How has Covid-19 affected the nation's more vulnerable, unseen communities?
My observation in this fourth wave is that many more people from the lower socioeconomic classes are getting infected, coming to the hospital very late and then dying, perhaps due to a lack of awareness that the disease can be a silent killer. They seek help a lot later than they should— usually until such time that their oxygen level has dropped.
Other groups that have been badly affected by the pandemic are the migrant workers, the refugees and prisoners. Many clusters have arisen from workplaces as a result of poor living conditions for these workers. Likewise with prisons. Overcrowding in prisons has seen
22,295 inmates with 21 deaths, and 1,112 staff with one death as of May 2021.
In terms of HIV programmes and access to treatment, disruption has not been that bad because hospitals adapted very quickly to tele-medicine and re-organising appointments. Thankfully, our community partners have really stepped up to ensure that needle syringe programmes and delivery of anti-retroviral treatments continue.
This is certainly reflective of the experience globally, where community organisations have mobilised to ensure that services aren’t disrupted too much. Despite that, projections have shown that Covid-19 will reverse the gains made in the global HIV response in terms of death and new diagnosis.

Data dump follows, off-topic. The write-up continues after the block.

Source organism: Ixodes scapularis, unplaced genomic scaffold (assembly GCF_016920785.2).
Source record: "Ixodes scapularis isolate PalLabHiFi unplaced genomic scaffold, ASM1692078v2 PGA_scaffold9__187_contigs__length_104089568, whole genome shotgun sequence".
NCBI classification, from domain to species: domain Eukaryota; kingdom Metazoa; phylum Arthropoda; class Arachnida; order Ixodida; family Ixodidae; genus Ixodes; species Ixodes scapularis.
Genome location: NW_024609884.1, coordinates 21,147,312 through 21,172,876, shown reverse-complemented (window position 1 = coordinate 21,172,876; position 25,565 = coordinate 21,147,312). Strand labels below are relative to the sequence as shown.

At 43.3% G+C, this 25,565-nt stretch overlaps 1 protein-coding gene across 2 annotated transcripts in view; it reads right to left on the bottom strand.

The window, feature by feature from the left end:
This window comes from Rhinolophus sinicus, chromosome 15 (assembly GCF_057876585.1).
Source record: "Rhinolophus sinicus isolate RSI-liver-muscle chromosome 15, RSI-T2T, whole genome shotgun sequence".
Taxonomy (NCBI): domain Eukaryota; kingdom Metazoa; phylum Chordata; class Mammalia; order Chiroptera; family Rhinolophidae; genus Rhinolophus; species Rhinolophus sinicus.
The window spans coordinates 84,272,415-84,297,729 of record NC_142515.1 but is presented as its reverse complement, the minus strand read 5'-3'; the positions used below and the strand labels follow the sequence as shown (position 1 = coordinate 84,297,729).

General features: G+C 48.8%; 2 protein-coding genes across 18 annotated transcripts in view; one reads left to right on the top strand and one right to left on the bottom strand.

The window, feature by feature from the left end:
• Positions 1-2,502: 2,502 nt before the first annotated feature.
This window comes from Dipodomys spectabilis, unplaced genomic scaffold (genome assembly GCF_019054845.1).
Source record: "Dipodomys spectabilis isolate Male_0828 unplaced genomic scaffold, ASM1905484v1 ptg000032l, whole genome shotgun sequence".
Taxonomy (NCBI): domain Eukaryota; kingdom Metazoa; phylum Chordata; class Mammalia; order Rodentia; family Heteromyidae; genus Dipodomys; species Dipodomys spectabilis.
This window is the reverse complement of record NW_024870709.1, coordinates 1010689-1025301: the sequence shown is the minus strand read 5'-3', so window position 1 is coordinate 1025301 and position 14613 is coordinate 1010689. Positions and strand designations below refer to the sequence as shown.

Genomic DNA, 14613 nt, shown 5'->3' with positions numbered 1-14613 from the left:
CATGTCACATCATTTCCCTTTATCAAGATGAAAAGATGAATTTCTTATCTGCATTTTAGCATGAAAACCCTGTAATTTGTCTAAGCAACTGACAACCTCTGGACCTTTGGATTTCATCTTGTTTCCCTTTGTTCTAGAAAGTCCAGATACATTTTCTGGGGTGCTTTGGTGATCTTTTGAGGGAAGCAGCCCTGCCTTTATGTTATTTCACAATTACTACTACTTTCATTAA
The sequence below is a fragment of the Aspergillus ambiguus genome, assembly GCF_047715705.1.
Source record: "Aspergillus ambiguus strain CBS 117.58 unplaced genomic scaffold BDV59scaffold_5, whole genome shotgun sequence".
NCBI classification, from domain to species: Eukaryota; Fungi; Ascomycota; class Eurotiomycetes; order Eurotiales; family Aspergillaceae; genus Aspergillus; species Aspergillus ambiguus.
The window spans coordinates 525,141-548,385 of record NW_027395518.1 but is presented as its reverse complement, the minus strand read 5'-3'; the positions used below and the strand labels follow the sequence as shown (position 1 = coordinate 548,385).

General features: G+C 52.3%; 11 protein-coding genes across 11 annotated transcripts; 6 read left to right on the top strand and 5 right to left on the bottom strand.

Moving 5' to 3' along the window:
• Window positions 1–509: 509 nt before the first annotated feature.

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What's at the top of your priority list right now?
To ensure that we reduce the number of deaths and brought-in dead; to ensure better management of Category 3, 4 and 5 Covid-19 patients, and to ensure that non-Covid patients are not being neglected. We need to get better at using technology and digital tools to manage those who are in Categories 1 and 2 at home so that don’t progress to more severe categories. There are treatments that can be given to them once they progress to a more severe stage of disease. The issue is identifying these patients and treating them quickly so they don’t progress further to the point of needing ventilation and ICU care.
Drugs such as corticosteroids and immunomodulators such as tocilizumab and baracitinib have been shown to reduce progression to severe disease and mortality. The trick is to give these drugs at the right time. So monitoring patients carefully and knowing who is more at risk of progressing is very important. These individuals include those above the age of 60, males and patients with diabetes, hypertension and are overweight or obese.
Effective testing and contact tracing are vital so that when we open back up, we don’t go through yet another cycle of lockdowns and not being able to detect people who are infected.